Mercedes-AMG S63 coupe road test review
When a coveted performance brand like AMG lists an S-Class derivative as its flagship over a maniacal sportscar like the GT R, you need to understand that there is more to that car than what meets the eye. The S63 coupé is the top of line AMG that you can buy in India today and it isn't hard to see why it deserves that office with a commanding view of the entire office.
The heart of the matter
AMGs have traditionally built the go-faster versions of mainstream Mercedes-Benz cars and therefore, tagging them as dual-personality cars are quite cliched. The S63 coupé, however, is more than just an S-Class coupé with a big engine. Ironically, it has traded its massive 5.5l V8 for the smaller bi-turbo 4.0l V8. It belongs to the same bloodline of engines as the GT R, but this one wakes up in a more restrained, tamed manner than the snarling GT R. But it's just mannerism, for restrained it is not. Using its two turbochargers that reside in between the vee of the cylinder banks, the engine churns out a staggering 612PS and a colossal 900Nm!
What you do with all that torque in this sports tourer literally boils down to what mode you are driving in. Leave it in the default Comfort mode and the car makes quick progress, moves up to higher gears and rides the torque to cruise effortlessly. Toggle into Sport+ mode and the engine become violent and the 900Nm of force will leave a trail of rubber and smoke every time you put your foot down, and race to the 7,000rpm redline. This is raw power that the traction control system can tame, but won't quite. And it's all in good humour. AMG humour. The kind that needs you to keep steering even when going straight! There is, of course, a Race Mode and launch control for tidier acceleration off the mark. Feed this system with 99 octane fuel and you will hit the ton from a standstill in around 3.5s. That is GT R territory and the S63 authoritatively intrudes into it even with its 2-tonne weight.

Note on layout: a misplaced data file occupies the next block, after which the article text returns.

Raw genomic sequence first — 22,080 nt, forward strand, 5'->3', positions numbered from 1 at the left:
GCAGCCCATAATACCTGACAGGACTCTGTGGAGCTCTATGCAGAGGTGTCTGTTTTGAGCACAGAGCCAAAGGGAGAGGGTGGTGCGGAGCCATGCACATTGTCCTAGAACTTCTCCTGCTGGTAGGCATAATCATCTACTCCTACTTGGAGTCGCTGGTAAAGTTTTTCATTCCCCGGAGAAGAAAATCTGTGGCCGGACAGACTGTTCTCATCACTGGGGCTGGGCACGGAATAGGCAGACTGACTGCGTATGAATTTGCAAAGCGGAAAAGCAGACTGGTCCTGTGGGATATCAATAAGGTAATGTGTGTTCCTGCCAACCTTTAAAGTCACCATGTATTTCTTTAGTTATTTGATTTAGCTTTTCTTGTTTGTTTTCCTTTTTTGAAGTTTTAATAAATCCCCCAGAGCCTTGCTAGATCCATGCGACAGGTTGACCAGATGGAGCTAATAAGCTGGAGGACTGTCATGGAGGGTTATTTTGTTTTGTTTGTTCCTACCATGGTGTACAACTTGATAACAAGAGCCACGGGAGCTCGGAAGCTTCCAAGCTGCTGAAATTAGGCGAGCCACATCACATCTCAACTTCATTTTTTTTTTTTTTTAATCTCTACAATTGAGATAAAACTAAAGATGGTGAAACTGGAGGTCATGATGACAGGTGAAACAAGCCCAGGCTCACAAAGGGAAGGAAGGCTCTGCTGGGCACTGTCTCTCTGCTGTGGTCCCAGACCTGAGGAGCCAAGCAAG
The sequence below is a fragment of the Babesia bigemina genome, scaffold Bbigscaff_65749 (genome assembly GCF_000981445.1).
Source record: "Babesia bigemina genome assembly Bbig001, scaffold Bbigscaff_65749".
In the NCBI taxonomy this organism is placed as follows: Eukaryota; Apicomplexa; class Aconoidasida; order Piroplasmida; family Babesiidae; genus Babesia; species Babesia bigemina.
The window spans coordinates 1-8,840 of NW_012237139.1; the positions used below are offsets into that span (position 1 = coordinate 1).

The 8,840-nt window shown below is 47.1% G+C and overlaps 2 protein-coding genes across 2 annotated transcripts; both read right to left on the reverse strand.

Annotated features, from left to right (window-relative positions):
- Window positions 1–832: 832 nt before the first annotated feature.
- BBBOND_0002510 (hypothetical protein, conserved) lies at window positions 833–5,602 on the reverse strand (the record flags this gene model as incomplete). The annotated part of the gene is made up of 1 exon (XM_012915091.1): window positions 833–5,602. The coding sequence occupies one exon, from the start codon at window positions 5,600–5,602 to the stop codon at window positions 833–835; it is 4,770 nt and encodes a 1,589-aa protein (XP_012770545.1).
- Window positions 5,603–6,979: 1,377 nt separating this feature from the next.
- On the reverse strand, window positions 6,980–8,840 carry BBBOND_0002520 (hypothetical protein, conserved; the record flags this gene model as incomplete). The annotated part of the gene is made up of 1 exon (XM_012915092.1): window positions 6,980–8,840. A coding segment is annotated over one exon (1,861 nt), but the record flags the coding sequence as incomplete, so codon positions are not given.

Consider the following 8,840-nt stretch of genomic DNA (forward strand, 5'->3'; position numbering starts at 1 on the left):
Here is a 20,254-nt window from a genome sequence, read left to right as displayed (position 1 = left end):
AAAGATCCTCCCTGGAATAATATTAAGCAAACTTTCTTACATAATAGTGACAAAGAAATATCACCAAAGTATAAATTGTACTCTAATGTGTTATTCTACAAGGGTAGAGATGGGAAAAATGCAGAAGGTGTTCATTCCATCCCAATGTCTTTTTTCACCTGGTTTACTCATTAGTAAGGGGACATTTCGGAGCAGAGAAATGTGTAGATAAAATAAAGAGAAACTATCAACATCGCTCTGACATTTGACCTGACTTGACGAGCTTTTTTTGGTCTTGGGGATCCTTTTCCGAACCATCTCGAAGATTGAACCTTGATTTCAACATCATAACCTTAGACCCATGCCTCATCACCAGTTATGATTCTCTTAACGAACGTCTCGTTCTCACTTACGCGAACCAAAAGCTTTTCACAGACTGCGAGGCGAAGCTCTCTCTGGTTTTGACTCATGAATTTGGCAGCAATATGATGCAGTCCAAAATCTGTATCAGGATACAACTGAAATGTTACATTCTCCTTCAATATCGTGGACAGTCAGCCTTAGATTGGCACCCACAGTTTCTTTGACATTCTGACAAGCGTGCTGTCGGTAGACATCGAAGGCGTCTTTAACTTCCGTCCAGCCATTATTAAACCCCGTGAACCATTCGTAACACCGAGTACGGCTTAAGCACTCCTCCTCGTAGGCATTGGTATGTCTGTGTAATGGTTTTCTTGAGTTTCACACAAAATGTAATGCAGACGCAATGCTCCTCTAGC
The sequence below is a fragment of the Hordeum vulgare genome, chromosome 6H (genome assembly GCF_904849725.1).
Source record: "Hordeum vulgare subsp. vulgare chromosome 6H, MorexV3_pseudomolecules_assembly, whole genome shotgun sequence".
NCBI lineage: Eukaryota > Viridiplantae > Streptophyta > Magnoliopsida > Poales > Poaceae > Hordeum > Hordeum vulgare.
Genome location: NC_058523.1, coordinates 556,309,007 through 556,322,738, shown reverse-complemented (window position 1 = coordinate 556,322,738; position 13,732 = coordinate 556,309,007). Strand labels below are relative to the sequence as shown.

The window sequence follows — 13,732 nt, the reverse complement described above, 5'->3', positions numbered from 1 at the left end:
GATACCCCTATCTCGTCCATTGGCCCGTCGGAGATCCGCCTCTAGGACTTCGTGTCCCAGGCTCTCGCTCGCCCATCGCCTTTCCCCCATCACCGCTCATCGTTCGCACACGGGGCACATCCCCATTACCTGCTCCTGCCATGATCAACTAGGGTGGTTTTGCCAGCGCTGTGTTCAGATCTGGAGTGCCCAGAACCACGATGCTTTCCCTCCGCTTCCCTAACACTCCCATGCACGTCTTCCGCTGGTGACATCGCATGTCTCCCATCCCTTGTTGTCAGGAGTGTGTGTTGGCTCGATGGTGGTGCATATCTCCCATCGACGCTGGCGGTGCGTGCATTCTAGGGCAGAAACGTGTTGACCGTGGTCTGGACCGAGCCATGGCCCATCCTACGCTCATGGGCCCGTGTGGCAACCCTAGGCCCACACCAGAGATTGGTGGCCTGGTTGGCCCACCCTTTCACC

The S63 coupé is electronically restricted to 250kmph, but a paid unlock gets you a 300kmph tune. However, we are told that it is quite sensitive towards lower octane fuel. We went touring in this car for over 2,000kms, during which we observed that the S63 runs marginally hotter on the 93 octane fuel that is more readily available. The engine has plenty of crackles and pops as you would want, but it isn't as loud as its GT siblings. It has enjoyable hums and growls which is great music for sports touring.